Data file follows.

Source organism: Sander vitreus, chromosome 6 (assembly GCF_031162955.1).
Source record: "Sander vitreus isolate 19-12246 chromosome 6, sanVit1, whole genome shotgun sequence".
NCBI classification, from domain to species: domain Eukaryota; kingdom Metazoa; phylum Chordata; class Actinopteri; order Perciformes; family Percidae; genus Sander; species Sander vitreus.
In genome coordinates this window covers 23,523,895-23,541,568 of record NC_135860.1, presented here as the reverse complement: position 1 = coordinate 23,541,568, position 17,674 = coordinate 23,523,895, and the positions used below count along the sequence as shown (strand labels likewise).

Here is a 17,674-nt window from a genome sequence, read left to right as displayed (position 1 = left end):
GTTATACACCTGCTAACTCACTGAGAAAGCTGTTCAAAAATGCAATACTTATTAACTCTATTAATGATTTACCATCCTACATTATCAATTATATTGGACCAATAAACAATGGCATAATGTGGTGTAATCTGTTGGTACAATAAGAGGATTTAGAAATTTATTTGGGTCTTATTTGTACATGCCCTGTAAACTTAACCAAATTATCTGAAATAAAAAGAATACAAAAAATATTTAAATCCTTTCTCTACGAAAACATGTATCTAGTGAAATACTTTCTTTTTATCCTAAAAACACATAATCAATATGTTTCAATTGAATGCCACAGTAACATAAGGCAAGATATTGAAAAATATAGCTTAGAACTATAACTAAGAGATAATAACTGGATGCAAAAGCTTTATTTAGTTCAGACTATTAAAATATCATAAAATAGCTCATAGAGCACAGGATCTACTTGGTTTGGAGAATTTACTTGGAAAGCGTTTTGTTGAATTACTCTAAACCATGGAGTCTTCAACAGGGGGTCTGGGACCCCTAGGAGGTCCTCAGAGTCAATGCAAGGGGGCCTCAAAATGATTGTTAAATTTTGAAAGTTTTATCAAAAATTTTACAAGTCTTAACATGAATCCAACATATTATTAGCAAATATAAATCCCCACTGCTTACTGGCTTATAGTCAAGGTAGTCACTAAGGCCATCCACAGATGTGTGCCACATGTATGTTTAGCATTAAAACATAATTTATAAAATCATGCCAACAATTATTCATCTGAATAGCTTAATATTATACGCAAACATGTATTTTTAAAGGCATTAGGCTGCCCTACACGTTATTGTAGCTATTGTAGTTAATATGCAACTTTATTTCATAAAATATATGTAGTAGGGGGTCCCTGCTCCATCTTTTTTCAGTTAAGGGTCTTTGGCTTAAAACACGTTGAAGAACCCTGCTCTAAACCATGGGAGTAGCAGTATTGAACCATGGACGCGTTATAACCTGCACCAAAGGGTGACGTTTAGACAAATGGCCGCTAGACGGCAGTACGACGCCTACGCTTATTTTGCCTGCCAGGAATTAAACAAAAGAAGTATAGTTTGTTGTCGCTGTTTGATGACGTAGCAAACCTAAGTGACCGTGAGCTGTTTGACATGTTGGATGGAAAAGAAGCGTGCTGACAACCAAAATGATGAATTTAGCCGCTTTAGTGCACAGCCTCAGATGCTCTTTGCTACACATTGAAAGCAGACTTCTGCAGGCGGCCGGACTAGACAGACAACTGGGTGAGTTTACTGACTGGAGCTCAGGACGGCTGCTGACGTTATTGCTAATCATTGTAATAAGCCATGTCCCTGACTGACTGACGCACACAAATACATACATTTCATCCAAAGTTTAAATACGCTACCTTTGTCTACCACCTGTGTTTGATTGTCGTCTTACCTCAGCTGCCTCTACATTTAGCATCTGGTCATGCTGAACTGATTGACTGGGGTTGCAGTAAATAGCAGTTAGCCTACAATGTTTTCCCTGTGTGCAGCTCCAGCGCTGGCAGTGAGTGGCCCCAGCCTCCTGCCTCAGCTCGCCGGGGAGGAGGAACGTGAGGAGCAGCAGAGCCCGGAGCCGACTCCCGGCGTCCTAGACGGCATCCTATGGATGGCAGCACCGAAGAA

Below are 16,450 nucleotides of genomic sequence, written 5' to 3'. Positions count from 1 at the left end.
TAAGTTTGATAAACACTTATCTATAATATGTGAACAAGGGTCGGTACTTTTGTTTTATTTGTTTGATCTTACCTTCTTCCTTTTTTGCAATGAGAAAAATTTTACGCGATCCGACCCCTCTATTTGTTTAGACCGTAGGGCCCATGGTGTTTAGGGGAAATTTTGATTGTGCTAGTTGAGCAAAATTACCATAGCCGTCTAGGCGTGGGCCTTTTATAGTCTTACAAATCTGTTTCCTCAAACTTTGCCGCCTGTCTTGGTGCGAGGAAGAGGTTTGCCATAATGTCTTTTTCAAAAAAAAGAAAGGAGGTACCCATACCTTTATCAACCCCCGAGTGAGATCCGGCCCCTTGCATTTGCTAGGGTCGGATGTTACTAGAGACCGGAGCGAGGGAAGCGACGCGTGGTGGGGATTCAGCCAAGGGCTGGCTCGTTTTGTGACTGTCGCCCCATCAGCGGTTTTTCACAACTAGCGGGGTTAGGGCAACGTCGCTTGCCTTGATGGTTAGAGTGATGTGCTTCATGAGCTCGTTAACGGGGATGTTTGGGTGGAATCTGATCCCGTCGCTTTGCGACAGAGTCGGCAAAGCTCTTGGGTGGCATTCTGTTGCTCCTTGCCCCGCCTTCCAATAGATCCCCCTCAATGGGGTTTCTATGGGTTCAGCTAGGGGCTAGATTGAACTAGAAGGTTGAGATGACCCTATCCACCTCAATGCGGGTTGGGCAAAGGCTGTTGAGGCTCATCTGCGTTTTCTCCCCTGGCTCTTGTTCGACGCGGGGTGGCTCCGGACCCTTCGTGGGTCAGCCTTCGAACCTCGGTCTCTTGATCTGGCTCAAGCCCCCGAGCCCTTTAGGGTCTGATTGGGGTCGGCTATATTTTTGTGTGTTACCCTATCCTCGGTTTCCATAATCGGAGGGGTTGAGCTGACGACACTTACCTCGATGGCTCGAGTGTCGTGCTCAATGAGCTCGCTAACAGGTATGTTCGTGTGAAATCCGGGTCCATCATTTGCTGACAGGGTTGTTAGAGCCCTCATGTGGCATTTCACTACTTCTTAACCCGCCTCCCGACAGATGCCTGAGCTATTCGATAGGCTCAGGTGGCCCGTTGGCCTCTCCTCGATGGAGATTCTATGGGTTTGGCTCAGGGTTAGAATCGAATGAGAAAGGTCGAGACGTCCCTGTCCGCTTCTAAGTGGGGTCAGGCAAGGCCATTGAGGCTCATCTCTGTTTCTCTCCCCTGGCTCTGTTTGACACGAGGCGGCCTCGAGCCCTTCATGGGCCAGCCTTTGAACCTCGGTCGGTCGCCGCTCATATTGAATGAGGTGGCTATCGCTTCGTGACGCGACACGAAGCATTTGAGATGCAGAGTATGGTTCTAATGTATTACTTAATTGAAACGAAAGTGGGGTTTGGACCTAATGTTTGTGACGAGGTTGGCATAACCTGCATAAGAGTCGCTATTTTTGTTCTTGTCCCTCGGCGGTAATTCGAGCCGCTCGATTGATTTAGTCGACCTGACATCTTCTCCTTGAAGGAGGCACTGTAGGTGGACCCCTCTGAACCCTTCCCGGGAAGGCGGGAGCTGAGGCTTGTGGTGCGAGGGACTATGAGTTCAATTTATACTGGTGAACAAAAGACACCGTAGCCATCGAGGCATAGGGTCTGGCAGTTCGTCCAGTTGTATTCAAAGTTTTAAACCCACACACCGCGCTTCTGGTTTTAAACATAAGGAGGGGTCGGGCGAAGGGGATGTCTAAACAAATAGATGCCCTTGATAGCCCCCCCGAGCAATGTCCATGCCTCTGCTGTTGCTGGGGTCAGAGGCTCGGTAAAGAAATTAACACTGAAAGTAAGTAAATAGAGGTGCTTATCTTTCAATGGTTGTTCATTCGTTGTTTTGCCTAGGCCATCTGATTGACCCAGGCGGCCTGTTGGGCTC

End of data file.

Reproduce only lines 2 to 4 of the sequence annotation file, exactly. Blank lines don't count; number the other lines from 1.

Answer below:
Source record: "Sander vitreus isolate 19-12246 chromosome 6, sanVit1, whole genome shotgun sequence".
NCBI classification, from domain to species: domain Eukaryota; kingdom Metazoa; phylum Chordata; class Actinopteri; order Perciformes; family Percidae; genus Sander; species Sander vitreus.
In genome coordinates this window covers 23,523,895-23,541,568 of record NC_135860.1, presented here as the reverse complement: position 1 = coordinate 23,541,568, position 17,674 = coordinate 23,523,895, and the positions used below count along the sequence as shown (strand labels likewise).